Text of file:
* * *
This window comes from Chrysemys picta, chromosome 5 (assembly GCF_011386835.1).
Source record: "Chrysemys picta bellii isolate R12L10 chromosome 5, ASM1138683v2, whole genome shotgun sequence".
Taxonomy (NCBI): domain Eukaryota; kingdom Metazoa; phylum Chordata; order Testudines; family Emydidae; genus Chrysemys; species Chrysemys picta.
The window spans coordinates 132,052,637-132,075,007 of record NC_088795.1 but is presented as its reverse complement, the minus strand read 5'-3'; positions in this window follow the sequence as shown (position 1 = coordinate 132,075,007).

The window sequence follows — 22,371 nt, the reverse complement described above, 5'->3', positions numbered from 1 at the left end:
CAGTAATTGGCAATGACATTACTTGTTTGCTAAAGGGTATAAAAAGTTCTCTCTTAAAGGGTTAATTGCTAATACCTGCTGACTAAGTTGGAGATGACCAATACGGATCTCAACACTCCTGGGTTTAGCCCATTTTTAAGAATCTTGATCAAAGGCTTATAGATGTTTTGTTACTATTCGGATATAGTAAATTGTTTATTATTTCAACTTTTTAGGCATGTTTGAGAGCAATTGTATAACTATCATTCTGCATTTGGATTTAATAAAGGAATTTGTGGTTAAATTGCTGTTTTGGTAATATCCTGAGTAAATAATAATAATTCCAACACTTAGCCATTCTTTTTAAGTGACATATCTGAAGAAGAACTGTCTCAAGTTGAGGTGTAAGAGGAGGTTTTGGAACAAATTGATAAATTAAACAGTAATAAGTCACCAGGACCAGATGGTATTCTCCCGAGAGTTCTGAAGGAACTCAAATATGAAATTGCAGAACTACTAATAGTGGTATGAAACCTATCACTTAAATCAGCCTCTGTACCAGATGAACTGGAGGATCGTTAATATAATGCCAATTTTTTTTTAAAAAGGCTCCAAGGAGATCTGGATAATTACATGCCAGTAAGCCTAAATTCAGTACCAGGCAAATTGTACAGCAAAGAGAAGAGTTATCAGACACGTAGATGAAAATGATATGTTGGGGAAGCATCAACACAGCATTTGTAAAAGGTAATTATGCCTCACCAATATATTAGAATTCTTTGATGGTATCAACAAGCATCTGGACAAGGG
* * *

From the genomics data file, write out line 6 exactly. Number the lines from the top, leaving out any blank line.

CAGTAATTGGCAATGACATTACTTGTTTGCTAAAGGGTATAAAAAGTTCTCTCTTAAAGGGTTAATTGCTAATACCTGCTGACTAAGTTGGAGATGACCAATACGGATCTCAACACTCCTGGGTTTAGCCCATTTTTAAGAATCTTGATCAAAGGCTTATAGATGTTTTGTTACTATTCGGATATAGTAAATTGTTTATTATTTCAACTTTTTAGGCATGTTTGAGAGCAATTGTATAACTATCATTCTGCATTTGGATTTAATAAAGGAATTTGTGGTTAAATTGCTGTTTTGGTAATATCCTGAGTAAATAATAATAATTCCAACACTTAGCCATTCTTTTTAAGTGACATATCTGAAGAAGAACTGTCTCAAGTTGAGGTGTAAGAGGAGGTTTTGGAACAAATTGATAAATTAAACAGTAATAAGTCACCAGGACCAGATGGTATTCTCCCGAGAGTTCTGAAGGAACTCAAATATGAAATTGCAGAACTACTAATAGTGGTATGAAACCTATCACTTAAATCAGCCTCTGTACCAGATGAACTGGAGGATCGTTAATATAATGCCAATTTTTTTTTAAAAAGGCTCCAAGGAGATCTGGATAATTACATGCCAGTAAGCCTAAATTCAGTACCAGGCAAATTGTACAGCAAAGAGAAGAGTTATCAGACACGTAGATGAAAATGATATGTTGGGGAAGCATCAACACAGCATTTGTAAAAGGTAATTATGCCTCACCAATATATTAGAATTCTTTGATGGTATCAACAAGCATCTGGACAAGGG